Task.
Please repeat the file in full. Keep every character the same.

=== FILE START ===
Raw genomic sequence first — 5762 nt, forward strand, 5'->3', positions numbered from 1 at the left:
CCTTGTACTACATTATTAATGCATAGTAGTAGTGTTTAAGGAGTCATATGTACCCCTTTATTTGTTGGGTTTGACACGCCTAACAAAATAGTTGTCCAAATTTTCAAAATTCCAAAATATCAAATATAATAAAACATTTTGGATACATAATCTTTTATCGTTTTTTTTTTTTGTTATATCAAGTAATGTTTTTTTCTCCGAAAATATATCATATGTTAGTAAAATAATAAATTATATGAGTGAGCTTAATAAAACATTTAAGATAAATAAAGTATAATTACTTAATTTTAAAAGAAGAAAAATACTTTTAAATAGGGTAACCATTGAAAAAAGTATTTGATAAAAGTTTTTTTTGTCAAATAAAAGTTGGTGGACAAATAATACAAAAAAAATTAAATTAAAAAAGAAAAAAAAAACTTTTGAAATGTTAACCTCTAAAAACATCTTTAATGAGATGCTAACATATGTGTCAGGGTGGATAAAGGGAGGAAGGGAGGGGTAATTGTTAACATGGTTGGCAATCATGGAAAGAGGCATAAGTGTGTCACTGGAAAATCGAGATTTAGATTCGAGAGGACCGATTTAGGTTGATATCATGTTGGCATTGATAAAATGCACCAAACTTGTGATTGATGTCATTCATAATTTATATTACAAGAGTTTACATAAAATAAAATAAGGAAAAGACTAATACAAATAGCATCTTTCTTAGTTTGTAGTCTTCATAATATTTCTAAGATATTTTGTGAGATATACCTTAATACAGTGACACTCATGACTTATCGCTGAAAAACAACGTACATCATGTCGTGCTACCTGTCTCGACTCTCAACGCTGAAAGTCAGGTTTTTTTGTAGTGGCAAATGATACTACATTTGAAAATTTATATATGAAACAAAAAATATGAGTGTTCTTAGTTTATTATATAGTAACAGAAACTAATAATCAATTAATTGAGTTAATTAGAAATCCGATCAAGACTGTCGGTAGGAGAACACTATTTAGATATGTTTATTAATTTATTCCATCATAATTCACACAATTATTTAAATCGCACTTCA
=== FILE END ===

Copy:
Raw genomic sequence first — 5762 nt, forward strand, 5'->3', positions numbered from 1 at the left:
CCTTGTACTACATTATTAATGCATAGTAGTAGTGTTTAAGGAGTCATATGTACCCCTTTATTTGTTGGGTTTGACACGCCTAACAAAATAGTTGTCCAAATTTTCAAAATTCCAAAATATCAAATATAATAAAACATTTTGGATACATAATCTTTTATCGTTTTTTTTTTTTGTTATATCAAGTAATGTTTTTTTCTCCGAAAATATATCATATGTTAGTAAAATAATAAATTATATGAGTGAGCTTAATAAAACATTTAAGATAAATAAAGTATAATTACTTAATTTTAAAAGAAGAAAAATACTTTTAAATAGGGTAACCATTGAAAAAAGTATTTGATAAAAGTTTTTTTTGTCAAATAAAAGTTGGTGGACAAATAATACAAAAAAAATTAAATTAAAAAAGAAAAAAAAAACTTTTGAAATGTTAACCTCTAAAAACATCTTTAATGAGATGCTAACATATGTGTCAGGGTGGATAAAGGGAGGAAGGGAGGGGTAATTGTTAACATGGTTGGCAATCATGGAAAGAGGCATAAGTGTGTCACTGGAAAATCGAGATTTAGATTCGAGAGGACCGATTTAGGTTGATATCATGTTGGCATTGATAAAATGCACCAAACTTGTGATTGATGTCATTCATAATTTATATTACAAGAGTTTACATAAAATAAAATAAGGAAAAGACTAATACAAATAGCATCTTTCTTAGTTTGTAGTCTTCATAATATTTCTAAGATATTTTGTGAGATATACCTTAATACAGTGACACTCATGACTTATCGCTGAAAAACAACGTACATCATGTCGTGCTACCTGTCTCGACTCTCAACGCTGAAAGTCAGGTTTTTTTGTAGTGGCAAATGATACTACATTTGAAAATTTATATATGAAACAAAAAATATGAGTGTTCTTAGTTTATTATATAGTAACAGAAACTAATAATCAATTAATTGAGTTAATTAGAAATCCGATCAAGACTGTCGGTAGGAGAACACTATTTAGATATGTTTATTAATTTATTCCATCATAATTCACACAATTATTTAAATCGCACTTCA